This is partly because they have learnt at first hand the political and personal dangers of intense rivalry. In addition, Miliband beat Balls in a leadership contest, whereas Brown half believed that had he stood against Blair in 1994 he could have won. Balls knows, too, that obsessing about becoming leader would wreck his life and is anyway pointless in that quite often events determine what happens. He has been known to reflect that it is only because Alan Johnson resigned that he finds himself in the job he is amply qualified for, not because he plotted to secure it. And Balls knows that it would be fatal for him to be seen as a plotter given his partly unfair reputation acquired in the Blair/Brown era.

But there are deeper reasons why there will be no repeat of the Blair/Brown rivalry, which to some extent still traumatises the Labour Party. In a way that probably the two of them do not quite accept, they have much in common. Miliband has shown a ruthless agility in detaching himself from the currently unfashionable Brown, but he was as committed to his former boss as Balls was and for the same reasons – a conviction that Blair was moving too far to the right; and a sense that Brown had a more developed and thought-through approach to tax and spend, inequality, and the relationship between markets and state. Whenever I saw them separately when they worked for Brown, both noted – as they reflected on the tensions between Blair and Brown – that "it all comes down to a view of the state, what government can and cannot do".

In theory, Miliband is to the left of Balls in his deeply felt vision of a changed Britain, but he also has a New Labour caution, a hunger to get approval from the largely right-wing media and not to appear anti-business. Conversely, although Balls urges caution in relation to policies for business and public spending, he has been more daring and radical than Miliband has in his Keynesian analysis that Osborne was cutting too far and too fast.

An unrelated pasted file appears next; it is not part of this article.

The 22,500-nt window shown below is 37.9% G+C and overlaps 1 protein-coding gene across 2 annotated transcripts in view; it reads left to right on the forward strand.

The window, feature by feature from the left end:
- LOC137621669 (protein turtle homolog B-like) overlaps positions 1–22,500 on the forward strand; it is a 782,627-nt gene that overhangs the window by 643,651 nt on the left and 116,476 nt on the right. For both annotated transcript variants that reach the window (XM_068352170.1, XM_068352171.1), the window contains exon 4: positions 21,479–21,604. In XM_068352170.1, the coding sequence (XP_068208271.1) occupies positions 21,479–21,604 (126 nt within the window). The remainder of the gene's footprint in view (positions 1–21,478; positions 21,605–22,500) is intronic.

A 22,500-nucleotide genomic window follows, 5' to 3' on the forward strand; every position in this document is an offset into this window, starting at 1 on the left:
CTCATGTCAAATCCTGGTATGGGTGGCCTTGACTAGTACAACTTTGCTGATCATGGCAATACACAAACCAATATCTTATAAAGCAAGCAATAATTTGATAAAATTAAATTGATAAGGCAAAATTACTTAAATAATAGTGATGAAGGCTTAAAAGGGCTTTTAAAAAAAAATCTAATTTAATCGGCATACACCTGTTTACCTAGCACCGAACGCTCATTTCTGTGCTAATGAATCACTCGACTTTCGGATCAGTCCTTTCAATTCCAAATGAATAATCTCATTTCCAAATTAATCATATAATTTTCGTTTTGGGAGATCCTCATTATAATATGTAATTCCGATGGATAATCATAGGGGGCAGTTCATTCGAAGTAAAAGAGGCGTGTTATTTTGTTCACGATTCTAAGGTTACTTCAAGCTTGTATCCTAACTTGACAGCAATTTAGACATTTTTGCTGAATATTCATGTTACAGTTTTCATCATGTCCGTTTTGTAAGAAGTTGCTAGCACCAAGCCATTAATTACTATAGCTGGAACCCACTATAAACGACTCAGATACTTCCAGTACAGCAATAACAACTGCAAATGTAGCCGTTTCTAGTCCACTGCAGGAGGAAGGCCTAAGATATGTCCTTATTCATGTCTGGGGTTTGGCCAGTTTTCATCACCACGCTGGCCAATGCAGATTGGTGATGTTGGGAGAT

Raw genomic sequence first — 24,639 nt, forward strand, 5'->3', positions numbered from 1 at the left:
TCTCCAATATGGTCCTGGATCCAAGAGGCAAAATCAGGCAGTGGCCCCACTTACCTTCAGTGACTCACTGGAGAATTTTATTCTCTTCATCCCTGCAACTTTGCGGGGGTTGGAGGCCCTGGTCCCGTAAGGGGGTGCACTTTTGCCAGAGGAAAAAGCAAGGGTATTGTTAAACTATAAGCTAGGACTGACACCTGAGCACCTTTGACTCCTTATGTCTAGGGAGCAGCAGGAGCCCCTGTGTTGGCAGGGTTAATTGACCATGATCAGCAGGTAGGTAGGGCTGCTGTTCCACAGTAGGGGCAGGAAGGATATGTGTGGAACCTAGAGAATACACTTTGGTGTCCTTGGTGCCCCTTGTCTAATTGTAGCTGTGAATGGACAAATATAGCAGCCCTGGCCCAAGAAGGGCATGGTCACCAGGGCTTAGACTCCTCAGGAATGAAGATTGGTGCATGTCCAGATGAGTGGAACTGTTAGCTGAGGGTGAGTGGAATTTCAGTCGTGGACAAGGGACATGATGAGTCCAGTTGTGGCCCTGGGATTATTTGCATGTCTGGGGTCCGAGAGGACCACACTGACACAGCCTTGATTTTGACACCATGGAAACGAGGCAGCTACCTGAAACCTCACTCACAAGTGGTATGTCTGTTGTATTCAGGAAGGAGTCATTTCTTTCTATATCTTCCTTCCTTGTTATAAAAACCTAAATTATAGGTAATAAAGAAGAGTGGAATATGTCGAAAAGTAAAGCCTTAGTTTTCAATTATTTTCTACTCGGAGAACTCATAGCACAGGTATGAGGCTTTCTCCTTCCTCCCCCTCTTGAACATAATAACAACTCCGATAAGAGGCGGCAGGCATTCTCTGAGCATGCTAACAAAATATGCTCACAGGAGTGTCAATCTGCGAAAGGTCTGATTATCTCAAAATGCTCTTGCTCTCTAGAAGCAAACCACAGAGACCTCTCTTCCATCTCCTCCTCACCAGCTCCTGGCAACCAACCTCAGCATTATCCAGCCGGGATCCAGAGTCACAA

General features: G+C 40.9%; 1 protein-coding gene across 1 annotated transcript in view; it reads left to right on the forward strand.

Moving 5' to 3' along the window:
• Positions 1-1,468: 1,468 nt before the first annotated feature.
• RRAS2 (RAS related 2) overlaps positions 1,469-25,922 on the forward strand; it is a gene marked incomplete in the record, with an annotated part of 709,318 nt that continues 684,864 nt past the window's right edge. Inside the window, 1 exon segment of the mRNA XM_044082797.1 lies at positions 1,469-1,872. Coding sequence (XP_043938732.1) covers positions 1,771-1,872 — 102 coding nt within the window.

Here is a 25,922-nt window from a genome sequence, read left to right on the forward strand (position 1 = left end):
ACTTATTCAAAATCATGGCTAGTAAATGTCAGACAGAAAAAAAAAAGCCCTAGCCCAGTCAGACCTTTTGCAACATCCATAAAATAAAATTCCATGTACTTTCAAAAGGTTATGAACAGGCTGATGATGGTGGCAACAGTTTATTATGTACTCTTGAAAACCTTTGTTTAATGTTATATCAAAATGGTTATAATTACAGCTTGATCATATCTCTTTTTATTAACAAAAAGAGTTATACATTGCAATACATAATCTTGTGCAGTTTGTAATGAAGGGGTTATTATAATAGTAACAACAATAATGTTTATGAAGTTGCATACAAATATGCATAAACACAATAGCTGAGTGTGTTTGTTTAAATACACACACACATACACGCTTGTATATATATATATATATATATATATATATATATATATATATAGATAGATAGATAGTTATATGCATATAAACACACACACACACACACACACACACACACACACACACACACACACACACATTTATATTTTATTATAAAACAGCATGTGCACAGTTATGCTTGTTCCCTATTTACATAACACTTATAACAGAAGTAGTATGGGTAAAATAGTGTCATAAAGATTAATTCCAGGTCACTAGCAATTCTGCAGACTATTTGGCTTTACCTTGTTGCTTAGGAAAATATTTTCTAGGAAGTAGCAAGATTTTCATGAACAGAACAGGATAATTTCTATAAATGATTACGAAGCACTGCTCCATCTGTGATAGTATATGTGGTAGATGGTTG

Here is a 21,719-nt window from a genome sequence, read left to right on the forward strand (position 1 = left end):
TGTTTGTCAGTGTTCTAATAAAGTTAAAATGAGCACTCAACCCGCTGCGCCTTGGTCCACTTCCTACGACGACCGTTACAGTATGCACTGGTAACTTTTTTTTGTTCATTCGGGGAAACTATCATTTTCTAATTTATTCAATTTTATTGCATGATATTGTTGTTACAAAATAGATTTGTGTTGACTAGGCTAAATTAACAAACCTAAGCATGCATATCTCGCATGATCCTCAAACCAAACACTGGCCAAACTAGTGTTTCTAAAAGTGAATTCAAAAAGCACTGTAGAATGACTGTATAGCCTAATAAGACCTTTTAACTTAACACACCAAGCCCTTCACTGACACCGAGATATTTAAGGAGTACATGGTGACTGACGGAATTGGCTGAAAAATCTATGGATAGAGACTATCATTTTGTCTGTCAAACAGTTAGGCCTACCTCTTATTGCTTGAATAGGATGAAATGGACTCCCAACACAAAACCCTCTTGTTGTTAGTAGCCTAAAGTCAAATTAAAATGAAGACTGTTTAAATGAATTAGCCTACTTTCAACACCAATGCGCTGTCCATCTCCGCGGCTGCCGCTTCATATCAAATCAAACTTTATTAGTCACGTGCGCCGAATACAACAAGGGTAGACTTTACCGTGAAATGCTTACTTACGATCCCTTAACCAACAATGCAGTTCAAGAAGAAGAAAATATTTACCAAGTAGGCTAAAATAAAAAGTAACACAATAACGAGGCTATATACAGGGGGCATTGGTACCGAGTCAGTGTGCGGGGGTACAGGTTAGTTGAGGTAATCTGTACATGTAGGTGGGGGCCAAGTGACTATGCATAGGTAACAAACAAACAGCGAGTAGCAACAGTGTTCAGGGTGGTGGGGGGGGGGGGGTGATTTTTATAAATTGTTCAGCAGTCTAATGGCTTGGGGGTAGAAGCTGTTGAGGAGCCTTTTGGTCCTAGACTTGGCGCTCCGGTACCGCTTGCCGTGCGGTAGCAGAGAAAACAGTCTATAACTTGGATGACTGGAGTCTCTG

It was Balls who was adamant that under no circumstances should he and Miliband apologise for Labour's spending record in office. Instinctively, Miliband agreed but he worried that dissenting shadow Cabinet ministers might have a point. Balls prevailed and has been proven right. There would be no space for Labour now if it had danced to Osborne's tune when the Chancellor was flavour of the month. It is true that Miliband frets about taking on Balls in their internal discussions, but as leader he can always have the final say. If he defers to Balls, it is because he has concluded that Balls is making the right judgements. But he does not always do so.

In terms of ministerial pasts and proximity to power, the two of them are the most experienced leader of the Opposition and shadow Chancellor for decades. Unlike most such duos, they also have a big chance of winning an election after a single term. Given this benevolent context, they will have only themselves to blame if they give fatal ammunition to malevolent internal briefers who only help Cameron and Osborne, the duo who prove that genuine friendship does not guarantee a smooth political ride.

s.richards@independent.co.uk